With Texas-size ambition to augment its staff of six, Dallas-based indie DNA Prods. has in 10 years managed to rise through the strata of festival projects, regional commercial and service work to become a network-level player in the field of animation.
This season alone DNA will provide computer-animated sequences for an NBC special featuring performer-writer-director Steve Oedekerk, segments for CBS’ new fall Saturday-morning series “The Weird Al Show” and a half-hour animated Christmas special for ABC. In addition, the company is hammering out a pilot deal with Nickelodeon for a project called “Johnny Quasar,” which if greenlit would be the first all-CGI series produced within the U.S.
All this from a place more than a thousand miles outside the cartoon mainstream.
“It’s kind of a double-edged sword being in Dallas,” company partner John H. Davis says. “We get different types of responses. On the negative side, some people tend to say, ‘Oh, you’re in Dallas, why aren’t you out here?,’ with the assumption being that we can’t make it (in L.A.). But then we pitched (‘Johnny Quasar’) to Nickelodeon and they flipped over it, and the William Morris guy who was in on the pitch turned to the Nickelodeon people and said, ‘Isn’t it great seeing something that’s not from around here?’ ”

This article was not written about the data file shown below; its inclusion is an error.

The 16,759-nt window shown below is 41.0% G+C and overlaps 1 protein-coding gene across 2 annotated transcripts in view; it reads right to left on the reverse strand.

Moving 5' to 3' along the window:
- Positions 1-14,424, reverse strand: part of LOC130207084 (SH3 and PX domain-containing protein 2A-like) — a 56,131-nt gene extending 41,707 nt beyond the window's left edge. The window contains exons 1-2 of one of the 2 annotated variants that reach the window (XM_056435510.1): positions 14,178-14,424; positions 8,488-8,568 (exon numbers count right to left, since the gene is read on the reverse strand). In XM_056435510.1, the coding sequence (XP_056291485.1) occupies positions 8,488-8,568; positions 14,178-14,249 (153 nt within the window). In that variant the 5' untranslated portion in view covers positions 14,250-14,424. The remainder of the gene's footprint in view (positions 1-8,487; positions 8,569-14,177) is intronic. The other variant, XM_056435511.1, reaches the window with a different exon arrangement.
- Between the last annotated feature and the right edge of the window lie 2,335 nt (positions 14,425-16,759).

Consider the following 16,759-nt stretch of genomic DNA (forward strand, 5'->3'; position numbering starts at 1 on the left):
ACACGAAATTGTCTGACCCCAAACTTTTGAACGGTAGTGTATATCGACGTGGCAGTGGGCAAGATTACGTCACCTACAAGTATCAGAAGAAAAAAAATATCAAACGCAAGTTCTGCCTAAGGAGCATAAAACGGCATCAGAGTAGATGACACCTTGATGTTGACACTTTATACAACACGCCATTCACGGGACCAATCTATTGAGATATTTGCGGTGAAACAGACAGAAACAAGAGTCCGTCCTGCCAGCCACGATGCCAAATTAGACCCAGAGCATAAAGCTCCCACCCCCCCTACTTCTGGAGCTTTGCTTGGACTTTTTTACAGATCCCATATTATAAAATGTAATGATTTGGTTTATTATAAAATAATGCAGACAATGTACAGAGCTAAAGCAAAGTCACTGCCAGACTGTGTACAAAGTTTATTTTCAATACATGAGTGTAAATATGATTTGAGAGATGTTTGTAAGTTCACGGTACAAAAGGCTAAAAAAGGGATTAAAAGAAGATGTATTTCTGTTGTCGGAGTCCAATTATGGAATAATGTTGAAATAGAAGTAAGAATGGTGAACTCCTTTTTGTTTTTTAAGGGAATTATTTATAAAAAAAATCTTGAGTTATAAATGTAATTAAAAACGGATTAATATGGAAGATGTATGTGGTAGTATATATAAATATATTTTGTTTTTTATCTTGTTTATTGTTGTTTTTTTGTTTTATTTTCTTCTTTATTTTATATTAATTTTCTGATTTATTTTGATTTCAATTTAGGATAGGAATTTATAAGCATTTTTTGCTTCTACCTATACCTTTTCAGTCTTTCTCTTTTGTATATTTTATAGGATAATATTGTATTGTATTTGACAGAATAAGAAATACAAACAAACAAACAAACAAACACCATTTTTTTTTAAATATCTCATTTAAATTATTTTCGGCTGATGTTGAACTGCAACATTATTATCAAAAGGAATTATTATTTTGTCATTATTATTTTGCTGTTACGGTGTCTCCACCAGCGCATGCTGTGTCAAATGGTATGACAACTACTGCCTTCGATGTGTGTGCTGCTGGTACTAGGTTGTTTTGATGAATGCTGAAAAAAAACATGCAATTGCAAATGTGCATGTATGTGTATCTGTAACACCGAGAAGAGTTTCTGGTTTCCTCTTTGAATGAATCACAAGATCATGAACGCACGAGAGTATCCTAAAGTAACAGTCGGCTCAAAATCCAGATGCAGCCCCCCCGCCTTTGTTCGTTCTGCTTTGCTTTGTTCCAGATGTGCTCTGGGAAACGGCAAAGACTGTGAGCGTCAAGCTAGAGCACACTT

Another factor that has helped close the mileage gap is a little help from such A-list friends as Oedekerk, director of feature films “Ace Ventura: When Nature Calls,” “The Nutty Professor” and the current “Nothing to Lose,” who read about “Johnny Quasar” after the CG toon had nabbed a Lightwave festival best-of-show award and called the company, expressing an interest in bringing it to television. Oedekerk, who would serve as exec producer of the proposed series, also angled the studio’s deal with ABC.
“Having someone with the clout of a Steve Oedekerk makes it a lot different sell than having us go in by ourselves,” Alcorn notes. “He’s a movie guy, and all the people we’re talking to are TV guys, and they get excited about working with a movie guy.”
“Our goal is to do 3-D (CGI) cartoons,” says Davis, “not 3-D photo-realistic dinosaurs or something that looks like ‘Beast Wars’ or ‘ReBoot.'”